Earlier this year for Mental Health Awareness Week ,I wrote a blog post on ‘Living with Anxiety’ which was my way of telling the world how I had lived with social anxiety since adolescence.
As part of World Mental Health Day, Mental Health First Aid England are running the #Take10Together campaign encouraging people to have a meaningful 10 minute conversation – with a friend, a family member, a colleague or student about their mental health.
I wanted the opportunity to seek out and have a chat with a fellow anxiety sufferer to understand how they dealt with their condition. This led me to ‘Taking 10 Together’ with Claire Eastham. Claire is an award winning mental health blogger and soon to be published author of “We’re all MAD here, the no-nonsense guide to living with social anxiety”
What I loved about getting to know Claire (apart from the fact is that she is so bloody lovely!) was how we laughed about our similar experiences, about trying not to swear inappropriately and generally just talking about our condition as you would do the common cold. Here’s how our conversation went:
How long have you suffered with anxiety and panic attacks?
The anxiety started when I was 15 at secondary school. I hated attention being drawn to me. I could just be asked a question in class and I would blush and have tremors. The panic attacks started when I was 24 and these were the last warning sign before I had a nervous breakdown.
A support system can be really important when dealing with mental health, how did your family and friends deal with what was happening to you at the time?
I had kept my condition under wraps for almost 10 years. My Mum was devastated I had lived with it all this time. My family were incredibly supportive even if they didn’t necessarily understand what I was going through. My friends were there for me if I wanted to talk and I was lucky that I had those people around me.
How did you find seeking support and guidance about your mental health? Were there any specific resources aimed at young people or girls in particular which were helpful?
I first went to the Doctor with my Mum and they talked to me about the traditional medication route, unfortunately the practitioner I saw just told me to drink chamomile tea! At the time I felt incredibly lost. I turned to the charities where there seemed to be more support, Mum and I found Anxiety UK, who provided me with guidance and support. It was a relief to know there was a proper name for how I had been feeling. The NHS had a waitlist of three months for me to talk to someone, but with Anxiety UK I got access to therapy quickly at a reduced cost, having spoken to one of their call handlers. There wasn’t anything specific out there at the time, although there were forums (which I’m heavily against as they can be unhelpful and not monitored). There are now more organisations out there for support, for example Youngminds.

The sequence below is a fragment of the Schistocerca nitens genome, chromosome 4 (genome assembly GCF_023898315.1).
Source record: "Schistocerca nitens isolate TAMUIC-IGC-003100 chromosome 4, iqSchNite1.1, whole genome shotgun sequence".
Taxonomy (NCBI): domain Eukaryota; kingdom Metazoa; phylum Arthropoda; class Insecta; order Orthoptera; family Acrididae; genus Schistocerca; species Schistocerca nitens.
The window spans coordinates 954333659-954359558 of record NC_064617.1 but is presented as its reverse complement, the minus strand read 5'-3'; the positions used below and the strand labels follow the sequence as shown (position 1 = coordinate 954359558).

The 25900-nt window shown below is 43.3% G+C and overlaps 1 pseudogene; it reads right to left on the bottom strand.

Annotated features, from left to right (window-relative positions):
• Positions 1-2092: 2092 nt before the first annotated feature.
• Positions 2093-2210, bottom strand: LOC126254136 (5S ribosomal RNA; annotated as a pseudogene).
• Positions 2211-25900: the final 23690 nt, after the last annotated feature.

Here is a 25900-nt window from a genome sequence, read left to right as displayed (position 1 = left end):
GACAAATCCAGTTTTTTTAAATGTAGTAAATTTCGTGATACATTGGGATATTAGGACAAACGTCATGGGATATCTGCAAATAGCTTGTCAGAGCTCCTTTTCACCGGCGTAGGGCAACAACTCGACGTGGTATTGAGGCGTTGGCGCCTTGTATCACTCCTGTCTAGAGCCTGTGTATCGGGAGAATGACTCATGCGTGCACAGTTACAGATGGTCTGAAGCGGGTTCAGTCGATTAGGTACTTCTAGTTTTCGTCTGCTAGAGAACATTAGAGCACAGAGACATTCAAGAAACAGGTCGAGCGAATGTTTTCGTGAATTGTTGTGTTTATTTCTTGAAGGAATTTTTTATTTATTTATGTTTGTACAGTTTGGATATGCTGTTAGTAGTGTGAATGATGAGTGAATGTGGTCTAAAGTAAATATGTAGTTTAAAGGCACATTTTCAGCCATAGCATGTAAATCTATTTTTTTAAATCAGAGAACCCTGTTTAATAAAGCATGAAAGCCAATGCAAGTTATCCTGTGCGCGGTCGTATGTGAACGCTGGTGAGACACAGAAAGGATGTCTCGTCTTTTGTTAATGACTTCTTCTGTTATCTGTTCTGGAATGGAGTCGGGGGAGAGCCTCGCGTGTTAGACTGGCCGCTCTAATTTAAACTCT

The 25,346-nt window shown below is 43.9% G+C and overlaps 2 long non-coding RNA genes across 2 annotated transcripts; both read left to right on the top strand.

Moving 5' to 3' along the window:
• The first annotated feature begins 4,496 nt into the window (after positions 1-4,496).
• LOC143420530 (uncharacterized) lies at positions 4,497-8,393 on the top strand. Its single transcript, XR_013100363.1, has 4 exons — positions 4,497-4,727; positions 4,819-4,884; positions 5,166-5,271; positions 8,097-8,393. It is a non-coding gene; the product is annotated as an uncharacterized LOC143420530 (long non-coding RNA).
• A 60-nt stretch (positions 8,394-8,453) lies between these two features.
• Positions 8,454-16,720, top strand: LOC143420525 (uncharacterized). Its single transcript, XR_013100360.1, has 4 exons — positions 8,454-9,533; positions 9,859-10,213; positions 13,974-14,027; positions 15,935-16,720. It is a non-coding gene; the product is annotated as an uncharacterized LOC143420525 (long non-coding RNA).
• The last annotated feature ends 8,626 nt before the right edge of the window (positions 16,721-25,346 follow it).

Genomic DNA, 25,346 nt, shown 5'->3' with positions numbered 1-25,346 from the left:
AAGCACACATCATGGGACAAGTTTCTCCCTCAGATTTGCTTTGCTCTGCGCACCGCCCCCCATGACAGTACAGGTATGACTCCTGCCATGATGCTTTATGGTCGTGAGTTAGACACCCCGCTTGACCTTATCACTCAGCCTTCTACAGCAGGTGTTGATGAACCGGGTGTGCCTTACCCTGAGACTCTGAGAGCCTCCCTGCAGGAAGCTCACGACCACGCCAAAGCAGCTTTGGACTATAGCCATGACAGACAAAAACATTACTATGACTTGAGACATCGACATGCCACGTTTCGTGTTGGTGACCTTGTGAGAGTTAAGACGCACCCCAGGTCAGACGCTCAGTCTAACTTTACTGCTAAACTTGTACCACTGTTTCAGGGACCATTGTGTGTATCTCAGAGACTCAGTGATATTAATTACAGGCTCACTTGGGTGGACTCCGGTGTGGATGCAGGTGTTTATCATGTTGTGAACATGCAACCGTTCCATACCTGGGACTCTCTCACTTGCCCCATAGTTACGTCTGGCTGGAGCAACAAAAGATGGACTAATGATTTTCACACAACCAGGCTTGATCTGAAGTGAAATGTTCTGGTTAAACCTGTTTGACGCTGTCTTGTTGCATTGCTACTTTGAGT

Your blog has become really successful why do you think that it is?
I take the clinical definitions, turn into English and try to explain it in a simplified way. I normalise and use humor so it feels ok to talk openly about mental health.
Do you think in the public eye there are a lack of individuals talking openly about mental health?
Yes, I do, but, when ‘celebrities’ do this they also need to be doing it for the right reasons. I thought it was good that Zayn Malik from One Direction was able to say the reason he cancelled some performances was due to his anxiety and not covering it up with another illness.
You are about to launch your first book about dealing with anxiety – does this bring home to you how far you have come on your journey?
It really does. I have to keep giving myself credit. It’s taught me that you can conquer it and you can get better, you just take one day at a time. It’s about not being ashamed of yourself and never to shy away from talking about it.
What practical tips would you suggest as a starting point, for a College or University, to start addressing this with their student population?
We have sex education in secondary schools why not mental health education, or when you start at university? This is often when sufferers start to see their symptoms manifest. We need to normalise it and have more peer-to-peer support groups which would be really useful. Even if you have a different condition it is often relatable and good to talk to someone your own age who is going through the same experience.
Do you think the Government needs to provide better support and funding to sufferers of mental health conditions?
Yes – absolutely! It shouldn’t fall to the charities to lead this. With suicide being the UK’s single biggest cause of death among men under the age of 45, more must be done. We have campaigns for stopping smoking; they must spend more money on mental health awareness.
If you could go back and speak to yourself at your lowest point what would you say?
I know you feel hopeless but it will get better, believe me. Good things end but so will this and you will find a way out of it.
Finally, what would do you say to empower yourself when looking in the mirror?
“It’s ok to be you”
Claire’s book is out in November published by Jessica Kingsley Publishers.